Chad Ortlieb, who has been a vocal opponent of the Wilcox Manor CUP, has questioned whether the substantial modifications the boys are asking for would trigger a new application for a CUP. The most glaring amendment Demoratz and McPherson are asking for is a change from 24 total events to 36 paid events (leaving the number of free events unspecified). That has not gone unnoticed by the opposing side. In response to Ortlieb’s public concerns, it appears that McPherson is now on a witch hunt against Ortlieb. In a recent public records request made out to the city of Orange, he has requested information related to the personal use of Ortlieb’s work computers. It was hard to discern from the request whether McPherson was attempting to garner information for his own use or whether he was attempting to alert Ortlieb’s superiors of any personal use of the city’s computers (For the latest discussion, Ortlieb has sent a 28 page missive that dismantles city staffs’ rendition of the code supporting the permit. It’s hard to argue with fact).
Demoratz and McPherson have attempted to cloud the issue with the neighborhood by writing letters of support and having the neighbors sign them as if they came from them personally. This was pointed out by Martin and Tina Blenz in a letter penned by them opposing the events center CUP:
Please accept this as an opposition letter to the [Wilcox] application. It is with mixed emotions that we write this letter.
We were given a letter of support from Michael and Lindburgh. Since it was not written by us, we refused to sign….. The other letters show the same type font, date and format as ours.
The Blenz letter goes on to point out the issues they, as neighbors, have with turning the Wilcox Manor into an events center, citing the problems they now have with trash, liquor and parking. They also point out the apparent error by the city when they first purchased their property as it was not listed single-family residence as the tract map showed (and Binsack used in justifying the approval for the CUP).
There is also an issue of whether the application was subject to an environmental impact report. The city, citing law that they say supports their position for not requiring a report, has taken the stance all along that a report is not required. However, Ortlieb, a former city planner for Tustin and Jennings, President of the Tustin Preservation Conservancy, bothy believe that, due to the nature of the venue, one would certainly be required. From a recent letter by Jennings to the city:
Rather than enhancing the goals of the Cultural Resource District as listed in Resolution 4207, the proposed use will cause immense traffic congestion in the neighborhood, increase parking problems on residential streets, increase noise pollution, create health and sanitation issues from routine food service and cost Tustin tax payers’ money to monitor the activities, parking and event attendees.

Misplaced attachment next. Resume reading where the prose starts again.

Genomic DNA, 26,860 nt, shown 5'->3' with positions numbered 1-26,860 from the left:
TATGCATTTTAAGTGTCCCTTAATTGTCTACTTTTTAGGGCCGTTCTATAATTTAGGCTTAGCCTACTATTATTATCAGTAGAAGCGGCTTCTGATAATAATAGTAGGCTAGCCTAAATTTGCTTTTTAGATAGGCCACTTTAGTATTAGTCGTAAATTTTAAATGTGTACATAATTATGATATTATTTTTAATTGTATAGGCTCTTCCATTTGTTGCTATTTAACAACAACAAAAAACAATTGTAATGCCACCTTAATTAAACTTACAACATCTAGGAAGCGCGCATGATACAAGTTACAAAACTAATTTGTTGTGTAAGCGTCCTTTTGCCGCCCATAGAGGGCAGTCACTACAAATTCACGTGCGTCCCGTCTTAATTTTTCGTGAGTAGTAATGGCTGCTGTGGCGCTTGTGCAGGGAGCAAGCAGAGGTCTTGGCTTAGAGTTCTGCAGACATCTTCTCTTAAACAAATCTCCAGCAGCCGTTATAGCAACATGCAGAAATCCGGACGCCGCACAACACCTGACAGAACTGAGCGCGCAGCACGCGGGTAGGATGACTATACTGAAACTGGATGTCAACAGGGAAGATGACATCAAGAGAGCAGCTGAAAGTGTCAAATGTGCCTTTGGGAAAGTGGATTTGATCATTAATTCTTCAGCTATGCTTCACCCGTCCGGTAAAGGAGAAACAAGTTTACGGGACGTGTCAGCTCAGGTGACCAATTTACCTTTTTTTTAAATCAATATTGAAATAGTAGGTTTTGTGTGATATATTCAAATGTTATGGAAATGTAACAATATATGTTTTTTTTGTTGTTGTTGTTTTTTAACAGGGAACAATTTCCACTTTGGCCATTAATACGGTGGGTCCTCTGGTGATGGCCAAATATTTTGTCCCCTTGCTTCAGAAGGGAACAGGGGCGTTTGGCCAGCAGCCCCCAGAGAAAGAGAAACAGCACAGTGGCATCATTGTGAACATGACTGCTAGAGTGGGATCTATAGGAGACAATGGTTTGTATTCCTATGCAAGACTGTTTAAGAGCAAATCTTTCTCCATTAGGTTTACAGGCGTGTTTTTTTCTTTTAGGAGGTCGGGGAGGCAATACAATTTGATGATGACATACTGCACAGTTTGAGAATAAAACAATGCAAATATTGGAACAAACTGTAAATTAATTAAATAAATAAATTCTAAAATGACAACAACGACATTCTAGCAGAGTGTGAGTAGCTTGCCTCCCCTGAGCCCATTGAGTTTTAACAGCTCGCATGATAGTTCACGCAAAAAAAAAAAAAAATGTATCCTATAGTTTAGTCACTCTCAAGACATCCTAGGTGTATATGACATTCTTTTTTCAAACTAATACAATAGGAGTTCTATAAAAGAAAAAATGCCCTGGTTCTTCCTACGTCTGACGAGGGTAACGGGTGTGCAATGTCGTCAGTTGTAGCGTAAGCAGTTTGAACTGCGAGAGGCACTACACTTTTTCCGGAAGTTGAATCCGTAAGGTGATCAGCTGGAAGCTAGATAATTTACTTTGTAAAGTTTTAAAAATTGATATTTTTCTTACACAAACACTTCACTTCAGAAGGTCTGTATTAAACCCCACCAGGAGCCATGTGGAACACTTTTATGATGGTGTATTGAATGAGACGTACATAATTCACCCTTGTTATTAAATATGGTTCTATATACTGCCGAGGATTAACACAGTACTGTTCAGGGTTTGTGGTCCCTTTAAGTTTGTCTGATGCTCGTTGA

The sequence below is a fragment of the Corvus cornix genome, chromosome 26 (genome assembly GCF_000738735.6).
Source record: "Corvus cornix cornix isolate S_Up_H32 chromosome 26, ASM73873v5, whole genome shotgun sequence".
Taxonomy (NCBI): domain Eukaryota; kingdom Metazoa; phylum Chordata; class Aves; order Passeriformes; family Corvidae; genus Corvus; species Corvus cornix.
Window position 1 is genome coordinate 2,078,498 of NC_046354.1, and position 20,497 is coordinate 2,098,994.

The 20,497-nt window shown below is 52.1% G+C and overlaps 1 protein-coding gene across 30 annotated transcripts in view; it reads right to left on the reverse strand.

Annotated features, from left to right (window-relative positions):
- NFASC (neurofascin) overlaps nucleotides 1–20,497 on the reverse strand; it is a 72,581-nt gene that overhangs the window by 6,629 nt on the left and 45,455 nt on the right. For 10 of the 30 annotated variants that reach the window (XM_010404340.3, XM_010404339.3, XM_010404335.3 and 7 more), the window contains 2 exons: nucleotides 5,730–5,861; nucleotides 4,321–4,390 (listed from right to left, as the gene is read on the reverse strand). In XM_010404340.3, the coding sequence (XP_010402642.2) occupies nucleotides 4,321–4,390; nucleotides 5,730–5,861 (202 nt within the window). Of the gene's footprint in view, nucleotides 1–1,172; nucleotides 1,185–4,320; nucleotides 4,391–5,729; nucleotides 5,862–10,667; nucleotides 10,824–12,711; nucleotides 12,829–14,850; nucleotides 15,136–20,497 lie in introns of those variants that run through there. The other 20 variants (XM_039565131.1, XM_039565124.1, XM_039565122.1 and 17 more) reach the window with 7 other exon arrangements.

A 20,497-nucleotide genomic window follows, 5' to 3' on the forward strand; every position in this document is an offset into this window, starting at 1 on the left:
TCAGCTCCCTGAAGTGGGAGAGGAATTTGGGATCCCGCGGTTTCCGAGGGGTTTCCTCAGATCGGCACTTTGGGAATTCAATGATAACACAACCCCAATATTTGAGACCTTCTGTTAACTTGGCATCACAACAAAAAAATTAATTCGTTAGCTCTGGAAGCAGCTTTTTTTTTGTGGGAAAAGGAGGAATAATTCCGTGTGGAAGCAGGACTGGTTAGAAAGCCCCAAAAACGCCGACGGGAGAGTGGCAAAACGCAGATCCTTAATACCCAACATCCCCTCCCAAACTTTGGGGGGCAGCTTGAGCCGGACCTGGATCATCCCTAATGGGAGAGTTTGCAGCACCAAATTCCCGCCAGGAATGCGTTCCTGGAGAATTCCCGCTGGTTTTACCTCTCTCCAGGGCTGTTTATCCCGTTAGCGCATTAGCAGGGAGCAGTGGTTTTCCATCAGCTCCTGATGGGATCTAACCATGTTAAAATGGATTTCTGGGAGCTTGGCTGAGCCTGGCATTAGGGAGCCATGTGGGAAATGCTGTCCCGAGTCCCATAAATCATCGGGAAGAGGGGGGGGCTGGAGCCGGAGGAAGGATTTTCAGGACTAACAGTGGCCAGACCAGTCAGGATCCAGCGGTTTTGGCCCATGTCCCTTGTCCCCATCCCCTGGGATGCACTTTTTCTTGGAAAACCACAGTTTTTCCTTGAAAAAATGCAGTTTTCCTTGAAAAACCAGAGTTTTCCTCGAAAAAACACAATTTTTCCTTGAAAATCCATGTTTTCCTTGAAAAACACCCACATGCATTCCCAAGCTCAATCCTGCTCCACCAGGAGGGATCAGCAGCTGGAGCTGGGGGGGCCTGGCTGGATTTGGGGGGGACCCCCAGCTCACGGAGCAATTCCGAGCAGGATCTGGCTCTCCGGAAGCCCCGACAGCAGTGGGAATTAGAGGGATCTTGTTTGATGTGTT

Contrary to the findings of staff, it is our opinion that these factors constitute a significant environmental impact and should trigger a CEQA assessment.
Jennings goes on to say the granting of the CUP would alter the character of the Old Town residential neighborhoods.
And, we have to agree.
One thing is probable. Should the City Attorney erroneously tell the Tustin City Council that no recusal is necessary, it will mean the end of residential life as we know it in Old Town Tustin. An events center approval will mean even more parties, traffic and noise than before, all so the good friends of the City Council can make money. But, before that happens, we would like to point out a few things to the good councilmembers:
- A survey of the affected residents might shed some light on just how popular the idea of having an events center in the neighborhood truly is. It would go a long way to assuage the feelings of the residents that their voices are being drowned out by outside influences in the form of non-profits (and political candidates) who stand to lose a rich fundraising venue.
- Considering the complexity of the situation and the CUP itself, after having been worked over by a scared-stupid planning commission, a review of whether a CEQA report is necessary -by an outside agent- may be in order.
- Based on the over forty modifications the Wilcox Manor applicants made to the original, approved CUP, a new application de novo may be in order, regardless of what your Community Development Director may say.
- It may be appropriate to utilize the services of a law office that specializes in zoning and CUP matters to analyze this. The city attorney has demonstrated that he is too close to the players and basically ignorant of the true issues at hand to offer unbiased advice.
- John and Erin Nielsen, though separated, remain in a situation that would cause him to recuse himself as Erin continues as Director of the Tustin Community Foundation.
- This is a moneymaking business, apart from the generous fundraising the applicants have done in the past. Demoratz and McPherson stand to make upwards of $200,000 per event.
Should the city council approve the Conditional Use Permit, especially with the modifications proposed by Demoratz and McPherson, it is likely the fight will not be over. Both Ortlieb and Jennings have informed me that lawyers have been involved since early this year. That could make this another war that is quite likely to be waged in Superior Court.
Another consideration is the recent revelation that the FBI is now conducting investigations here in Orange County regarding campaign financing improprieties and corruption, along with ethics violations. Given that the Feds seem to be eyeballing conservatives in particular, the city council majority may want to distance themselves from this debacle in the interest of at least appearing to have clean hands.